Jon's Dev Blog

Stats 3 - Hypothesis Testing I

February 15, 2021

Statistical Experiments

  1. A statistical experiment consists of the following data:
    1. A set X1,X2,,XnX_1, X_2, \ldots, X_n of iid random variables with a common (unknown) distribution P\mathbb{P}.
    2. A (parametric, identifiable) statistical model (E,{Pθ:θΘ})(E, \{\mathbb{P}_\theta:\theta\in\Theta\}) for P\mathbb{P} which is well-specified (i.e., there exists θΘ\theta^\ast\in\Theta such that P=Pθ\mathbb{P} = \mathbb{P}_{\theta^\ast}).
    3. A partition of Θ\Theta into disjoint sets Θ0\Theta_0 and Θ1\Theta_1, which represent the null and alternative hypotheses, respectively.
  2. Note that θ\theta^\ast is fixed (i.e., non-random). The purpose of a statistical experiment is not to determine its location, but rather reject the assertion that it lies in Θ0\Theta_0.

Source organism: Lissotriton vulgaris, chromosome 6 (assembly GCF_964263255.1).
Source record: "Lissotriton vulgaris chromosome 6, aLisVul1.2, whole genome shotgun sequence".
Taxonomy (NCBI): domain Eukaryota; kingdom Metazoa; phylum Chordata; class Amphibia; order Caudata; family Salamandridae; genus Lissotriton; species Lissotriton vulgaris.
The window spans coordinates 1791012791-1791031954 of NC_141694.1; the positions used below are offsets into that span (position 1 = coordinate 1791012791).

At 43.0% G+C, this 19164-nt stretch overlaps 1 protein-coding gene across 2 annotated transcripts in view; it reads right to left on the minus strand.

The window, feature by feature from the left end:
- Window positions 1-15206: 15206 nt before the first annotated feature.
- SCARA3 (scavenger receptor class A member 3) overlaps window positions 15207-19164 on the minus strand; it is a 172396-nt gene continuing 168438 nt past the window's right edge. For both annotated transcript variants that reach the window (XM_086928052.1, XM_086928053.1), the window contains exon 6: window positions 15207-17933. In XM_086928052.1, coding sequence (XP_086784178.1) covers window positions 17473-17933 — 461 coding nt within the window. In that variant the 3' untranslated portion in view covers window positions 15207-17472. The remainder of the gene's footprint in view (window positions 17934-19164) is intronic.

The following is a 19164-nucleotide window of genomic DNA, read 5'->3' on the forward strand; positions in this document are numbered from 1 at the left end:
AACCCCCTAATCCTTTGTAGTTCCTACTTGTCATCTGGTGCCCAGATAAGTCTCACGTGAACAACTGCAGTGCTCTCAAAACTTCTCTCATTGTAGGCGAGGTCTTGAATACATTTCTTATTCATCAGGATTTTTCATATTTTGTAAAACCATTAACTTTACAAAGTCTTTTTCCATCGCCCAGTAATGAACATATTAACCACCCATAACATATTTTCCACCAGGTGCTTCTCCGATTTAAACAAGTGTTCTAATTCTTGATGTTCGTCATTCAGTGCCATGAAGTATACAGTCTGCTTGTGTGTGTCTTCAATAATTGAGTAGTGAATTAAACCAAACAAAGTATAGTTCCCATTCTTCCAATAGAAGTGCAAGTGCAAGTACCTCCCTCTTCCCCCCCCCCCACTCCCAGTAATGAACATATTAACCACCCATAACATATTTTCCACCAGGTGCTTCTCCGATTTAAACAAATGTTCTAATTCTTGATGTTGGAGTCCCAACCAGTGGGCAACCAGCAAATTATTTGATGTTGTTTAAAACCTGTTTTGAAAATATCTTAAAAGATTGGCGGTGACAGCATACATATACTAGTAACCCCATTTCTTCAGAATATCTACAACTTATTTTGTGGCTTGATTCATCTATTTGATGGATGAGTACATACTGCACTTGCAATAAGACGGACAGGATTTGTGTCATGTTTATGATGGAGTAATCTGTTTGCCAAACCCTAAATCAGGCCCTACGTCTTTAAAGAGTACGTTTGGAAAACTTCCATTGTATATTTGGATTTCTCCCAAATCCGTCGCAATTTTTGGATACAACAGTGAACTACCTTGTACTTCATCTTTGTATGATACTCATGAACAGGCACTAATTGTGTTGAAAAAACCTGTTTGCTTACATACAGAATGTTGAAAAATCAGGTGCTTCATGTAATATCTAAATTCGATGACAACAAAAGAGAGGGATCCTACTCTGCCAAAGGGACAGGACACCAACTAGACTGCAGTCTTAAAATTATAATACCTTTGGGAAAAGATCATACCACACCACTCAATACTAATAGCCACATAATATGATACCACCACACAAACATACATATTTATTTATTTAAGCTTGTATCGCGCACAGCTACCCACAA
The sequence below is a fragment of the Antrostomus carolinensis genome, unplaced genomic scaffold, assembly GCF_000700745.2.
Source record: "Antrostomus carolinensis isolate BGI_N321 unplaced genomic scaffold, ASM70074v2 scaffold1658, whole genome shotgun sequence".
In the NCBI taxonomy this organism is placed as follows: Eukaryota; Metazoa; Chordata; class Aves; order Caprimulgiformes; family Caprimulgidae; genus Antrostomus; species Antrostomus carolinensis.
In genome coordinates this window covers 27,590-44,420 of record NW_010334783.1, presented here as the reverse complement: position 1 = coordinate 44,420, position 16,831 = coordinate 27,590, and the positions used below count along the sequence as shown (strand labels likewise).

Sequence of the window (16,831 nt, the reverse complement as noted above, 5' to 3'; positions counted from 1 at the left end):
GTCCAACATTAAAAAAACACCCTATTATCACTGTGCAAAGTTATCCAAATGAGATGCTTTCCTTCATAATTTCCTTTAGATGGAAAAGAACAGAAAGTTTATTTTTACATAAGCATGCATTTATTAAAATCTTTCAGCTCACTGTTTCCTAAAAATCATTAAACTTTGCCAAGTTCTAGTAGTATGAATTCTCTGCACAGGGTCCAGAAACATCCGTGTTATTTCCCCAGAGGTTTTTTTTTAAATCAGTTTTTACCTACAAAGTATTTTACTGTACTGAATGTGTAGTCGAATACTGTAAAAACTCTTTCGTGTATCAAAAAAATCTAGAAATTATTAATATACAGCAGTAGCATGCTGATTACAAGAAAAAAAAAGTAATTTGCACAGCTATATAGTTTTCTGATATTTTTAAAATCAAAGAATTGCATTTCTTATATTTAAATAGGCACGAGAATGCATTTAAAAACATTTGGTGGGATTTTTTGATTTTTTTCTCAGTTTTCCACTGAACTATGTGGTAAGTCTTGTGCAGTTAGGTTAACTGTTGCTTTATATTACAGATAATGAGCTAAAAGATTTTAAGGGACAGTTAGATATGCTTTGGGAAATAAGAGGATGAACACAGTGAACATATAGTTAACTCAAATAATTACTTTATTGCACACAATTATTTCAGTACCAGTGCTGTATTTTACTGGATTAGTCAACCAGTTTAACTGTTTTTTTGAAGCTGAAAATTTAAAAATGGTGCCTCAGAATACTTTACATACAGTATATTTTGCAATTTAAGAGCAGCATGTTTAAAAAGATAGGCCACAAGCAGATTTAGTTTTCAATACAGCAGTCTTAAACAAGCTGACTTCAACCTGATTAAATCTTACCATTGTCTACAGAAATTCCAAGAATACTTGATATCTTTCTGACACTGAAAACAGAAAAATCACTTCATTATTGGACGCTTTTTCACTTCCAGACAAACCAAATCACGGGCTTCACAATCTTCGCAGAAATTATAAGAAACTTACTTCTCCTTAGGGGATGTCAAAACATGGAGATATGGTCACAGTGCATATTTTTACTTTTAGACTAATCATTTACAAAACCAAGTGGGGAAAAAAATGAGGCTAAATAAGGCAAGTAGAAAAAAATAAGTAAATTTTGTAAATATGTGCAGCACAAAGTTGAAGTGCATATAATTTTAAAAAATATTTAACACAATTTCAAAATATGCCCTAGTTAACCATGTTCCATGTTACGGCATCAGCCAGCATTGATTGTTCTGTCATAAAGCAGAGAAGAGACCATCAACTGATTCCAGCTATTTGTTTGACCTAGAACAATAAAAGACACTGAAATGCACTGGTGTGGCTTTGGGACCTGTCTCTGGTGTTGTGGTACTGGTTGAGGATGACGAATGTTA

3. Given an observation X1,X2,,XnX_1, X_2, \ldots, X_n, we often formulate the null and alternative hypotheses as a function of θ\theta, i.e., we write H0,H1H_0,H_1 TODO: Think about this first.

Tests and Errors

  1. A hypothesis test is a function ψn:En{0,1}.\psi_n: E^n \to \{0,1\}.

  2. The Type I Error associated to ψn\psi_n is

    αψn(θ)=Pθ(ψn(X1,X2,,Xn)=1θΘ0).\alpha_{\psi_n}(\theta) = \mathbb{P}_\theta(\psi_n(X_1, X_2, \ldots, X_n) = 1 \mid \theta\in\Theta_0).

    This represents the probability of rejecting the null hypothesis, given that it is true. Note that in most examples, Θ0\Theta_0 is a singleton (in these cases, α\alpha is a single number), but this is not a guarantee.